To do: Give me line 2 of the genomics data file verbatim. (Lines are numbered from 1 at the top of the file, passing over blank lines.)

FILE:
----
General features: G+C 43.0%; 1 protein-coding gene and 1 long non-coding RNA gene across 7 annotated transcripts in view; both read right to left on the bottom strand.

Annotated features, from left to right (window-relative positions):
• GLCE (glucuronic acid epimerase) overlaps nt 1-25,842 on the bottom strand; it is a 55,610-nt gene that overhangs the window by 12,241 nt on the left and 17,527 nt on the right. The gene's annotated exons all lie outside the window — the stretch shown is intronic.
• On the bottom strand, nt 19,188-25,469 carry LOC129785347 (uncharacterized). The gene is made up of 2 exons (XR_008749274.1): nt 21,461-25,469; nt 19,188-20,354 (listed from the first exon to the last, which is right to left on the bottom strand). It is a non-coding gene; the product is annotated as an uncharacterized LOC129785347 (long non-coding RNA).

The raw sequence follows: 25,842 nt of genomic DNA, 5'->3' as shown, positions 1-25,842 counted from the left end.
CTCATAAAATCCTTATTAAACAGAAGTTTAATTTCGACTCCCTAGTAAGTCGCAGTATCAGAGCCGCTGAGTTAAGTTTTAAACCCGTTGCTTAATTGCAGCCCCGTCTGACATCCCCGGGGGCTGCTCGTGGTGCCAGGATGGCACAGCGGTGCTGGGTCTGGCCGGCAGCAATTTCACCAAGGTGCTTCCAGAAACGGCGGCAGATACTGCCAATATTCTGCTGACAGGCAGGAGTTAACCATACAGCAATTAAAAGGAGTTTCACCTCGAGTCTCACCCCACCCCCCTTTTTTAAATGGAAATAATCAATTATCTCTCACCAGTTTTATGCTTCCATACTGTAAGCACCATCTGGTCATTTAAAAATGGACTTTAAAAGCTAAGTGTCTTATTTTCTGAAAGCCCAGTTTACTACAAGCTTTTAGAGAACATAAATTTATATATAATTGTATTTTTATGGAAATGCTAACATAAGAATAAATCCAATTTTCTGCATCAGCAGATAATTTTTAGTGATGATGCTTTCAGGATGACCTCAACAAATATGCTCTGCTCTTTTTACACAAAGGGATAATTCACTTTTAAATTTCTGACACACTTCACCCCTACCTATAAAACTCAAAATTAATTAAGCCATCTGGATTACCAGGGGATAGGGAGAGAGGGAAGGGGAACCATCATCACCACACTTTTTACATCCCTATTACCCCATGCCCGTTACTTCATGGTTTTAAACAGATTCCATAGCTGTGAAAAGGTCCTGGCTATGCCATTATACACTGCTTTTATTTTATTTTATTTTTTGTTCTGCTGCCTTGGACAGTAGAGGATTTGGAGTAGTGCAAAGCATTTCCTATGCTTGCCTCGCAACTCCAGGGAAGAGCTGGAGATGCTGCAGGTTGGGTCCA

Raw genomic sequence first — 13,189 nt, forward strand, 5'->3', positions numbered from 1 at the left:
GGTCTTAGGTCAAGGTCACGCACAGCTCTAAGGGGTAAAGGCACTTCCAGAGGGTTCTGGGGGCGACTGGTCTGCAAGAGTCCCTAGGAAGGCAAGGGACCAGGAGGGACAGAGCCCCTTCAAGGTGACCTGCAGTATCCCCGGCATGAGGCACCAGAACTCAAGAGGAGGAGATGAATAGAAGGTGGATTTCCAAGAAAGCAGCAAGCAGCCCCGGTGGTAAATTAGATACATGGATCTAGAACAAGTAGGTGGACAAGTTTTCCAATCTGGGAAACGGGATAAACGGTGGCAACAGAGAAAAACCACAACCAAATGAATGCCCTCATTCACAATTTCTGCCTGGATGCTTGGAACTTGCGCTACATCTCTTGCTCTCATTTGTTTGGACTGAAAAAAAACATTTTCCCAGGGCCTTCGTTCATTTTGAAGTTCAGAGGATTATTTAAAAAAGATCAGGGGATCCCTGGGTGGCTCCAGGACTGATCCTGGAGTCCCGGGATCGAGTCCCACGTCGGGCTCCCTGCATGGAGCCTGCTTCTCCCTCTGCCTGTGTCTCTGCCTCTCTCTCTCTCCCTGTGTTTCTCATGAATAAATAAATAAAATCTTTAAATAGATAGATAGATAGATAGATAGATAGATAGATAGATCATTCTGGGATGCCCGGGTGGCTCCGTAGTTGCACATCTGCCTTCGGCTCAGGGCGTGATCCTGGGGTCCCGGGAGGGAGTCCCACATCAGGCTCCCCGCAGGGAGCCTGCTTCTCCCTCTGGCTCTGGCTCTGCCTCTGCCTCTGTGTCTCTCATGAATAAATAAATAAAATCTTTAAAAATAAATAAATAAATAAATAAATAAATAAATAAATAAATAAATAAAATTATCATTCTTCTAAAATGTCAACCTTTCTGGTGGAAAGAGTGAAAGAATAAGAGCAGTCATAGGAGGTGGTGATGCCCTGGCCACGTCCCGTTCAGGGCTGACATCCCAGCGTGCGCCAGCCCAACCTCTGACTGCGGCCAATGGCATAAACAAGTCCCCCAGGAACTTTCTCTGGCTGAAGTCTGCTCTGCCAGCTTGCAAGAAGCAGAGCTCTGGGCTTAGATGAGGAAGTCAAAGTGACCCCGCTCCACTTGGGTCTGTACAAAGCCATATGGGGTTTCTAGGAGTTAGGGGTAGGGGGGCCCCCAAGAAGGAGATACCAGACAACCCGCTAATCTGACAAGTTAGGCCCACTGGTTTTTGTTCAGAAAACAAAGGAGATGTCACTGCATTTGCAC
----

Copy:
Annotated features, from left to right (window-relative positions):